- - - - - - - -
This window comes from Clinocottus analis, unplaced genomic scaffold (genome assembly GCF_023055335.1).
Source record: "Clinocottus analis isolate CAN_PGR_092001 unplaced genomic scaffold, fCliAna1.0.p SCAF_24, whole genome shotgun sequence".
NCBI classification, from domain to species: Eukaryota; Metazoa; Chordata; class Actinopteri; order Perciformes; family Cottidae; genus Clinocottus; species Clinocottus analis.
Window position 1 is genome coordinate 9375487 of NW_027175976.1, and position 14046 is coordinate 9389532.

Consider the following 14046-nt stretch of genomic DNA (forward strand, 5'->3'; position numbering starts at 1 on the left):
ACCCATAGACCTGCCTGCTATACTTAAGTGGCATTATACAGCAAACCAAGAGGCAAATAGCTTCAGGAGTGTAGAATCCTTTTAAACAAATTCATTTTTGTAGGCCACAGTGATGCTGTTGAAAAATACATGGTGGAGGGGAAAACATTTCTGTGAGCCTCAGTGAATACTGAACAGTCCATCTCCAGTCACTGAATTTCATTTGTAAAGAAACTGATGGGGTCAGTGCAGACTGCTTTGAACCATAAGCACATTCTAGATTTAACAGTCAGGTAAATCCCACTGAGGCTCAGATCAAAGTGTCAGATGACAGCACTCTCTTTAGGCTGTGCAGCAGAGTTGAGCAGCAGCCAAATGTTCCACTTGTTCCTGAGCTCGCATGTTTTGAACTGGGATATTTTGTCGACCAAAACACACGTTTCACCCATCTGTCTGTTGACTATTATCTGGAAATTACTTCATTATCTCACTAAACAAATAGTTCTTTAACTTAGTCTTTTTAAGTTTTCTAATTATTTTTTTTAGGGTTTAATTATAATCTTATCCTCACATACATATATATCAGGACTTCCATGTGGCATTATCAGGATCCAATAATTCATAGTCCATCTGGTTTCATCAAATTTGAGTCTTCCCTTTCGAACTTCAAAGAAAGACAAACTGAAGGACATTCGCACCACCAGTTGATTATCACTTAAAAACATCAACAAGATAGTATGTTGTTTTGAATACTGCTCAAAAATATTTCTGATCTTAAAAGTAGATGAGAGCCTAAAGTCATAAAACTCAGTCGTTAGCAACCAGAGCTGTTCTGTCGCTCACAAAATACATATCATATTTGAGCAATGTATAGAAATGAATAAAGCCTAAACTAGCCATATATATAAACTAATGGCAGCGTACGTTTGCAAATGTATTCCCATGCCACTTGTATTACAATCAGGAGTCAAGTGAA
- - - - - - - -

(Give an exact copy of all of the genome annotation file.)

This window comes from Clinocottus analis, unplaced genomic scaffold (genome assembly GCF_023055335.1).
Source record: "Clinocottus analis isolate CAN_PGR_092001 unplaced genomic scaffold, fCliAna1.0.p SCAF_24, whole genome shotgun sequence".
NCBI classification, from domain to species: Eukaryota; Metazoa; Chordata; class Actinopteri; order Perciformes; family Cottidae; genus Clinocottus; species Clinocottus analis.
Window position 1 is genome coordinate 9375487 of NW_027175976.1, and position 14046 is coordinate 9389532.

Consider the following 14046-nt stretch of genomic DNA (forward strand, 5'->3'; position numbering starts at 1 on the left):
ACCCATAGACCTGCCTGCTATACTTAAGTGGCATTATACAGCAAACCAAGAGGCAAATAGCTTCAGGAGTGTAGAATCCTTTTAAACAAATTCATTTTTGTAGGCCACAGTGATGCTGTTGAAAAATACATGGTGGAGGGGAAAACATTTCTGTGAGCCTCAGTGAATACTGAACAGTCCATCTCCAGTCACTGAATTTCATTTGTAAAGAAACTGATGGGGTCAGTGCAGACTGCTTTGAACCATAAGCACATTCTAGATTTAACAGTCAGGTAAATCCCACTGAGGCTCAGATCAAAGTGTCAGATGACAGCACTCTCTTTAGGCTGTGCAGCAGAGTTGAGCAGCAGCCAAATGTTCCACTTGTTCCTGAGCTCGCATGTTTTGAACTGGGATATTTTGTCGACCAAAACACACGTTTCACCCATCTGTCTGTTGACTATTATCTGGAAATTACTTCATTATCTCACTAAACAAATAGTTCTTTAACTTAGTCTTTTTAAGTTTTCTAATTATTTTTTTTAGGGTTTAATTATAATCTTATCCTCACATACATATATATCAGGACTTCCATGTGGCATTATCAGGATCCAATAATTCATAGTCCATCTGGTTTCATCAAATTTGAGTCTTCCCTTTCGAACTTCAAAGAAAGACAAACTGAAGGACATTCGCACCACCAGTTGATTATCACTTAAAAACATCAACAAGATAGTATGTTGTTTTGAATACTGCTCAAAAATATTTCTGATCTTAAAAGTAGATGAGAGCCTAAAGTCATAAAACTCAGTCGTTAGCAACCAGAGCTGTTCTGTCGCTCACAAAATACATATCATATTTGAGCAATGTATAGAAATGAATAAAGCCTAAACTAGCCATATATATAAACTAATGGCAGCGTACGTTTGCAAATGTATTCCCATGCCACTTGTATTACAATCAGGAGTCAAGTGAA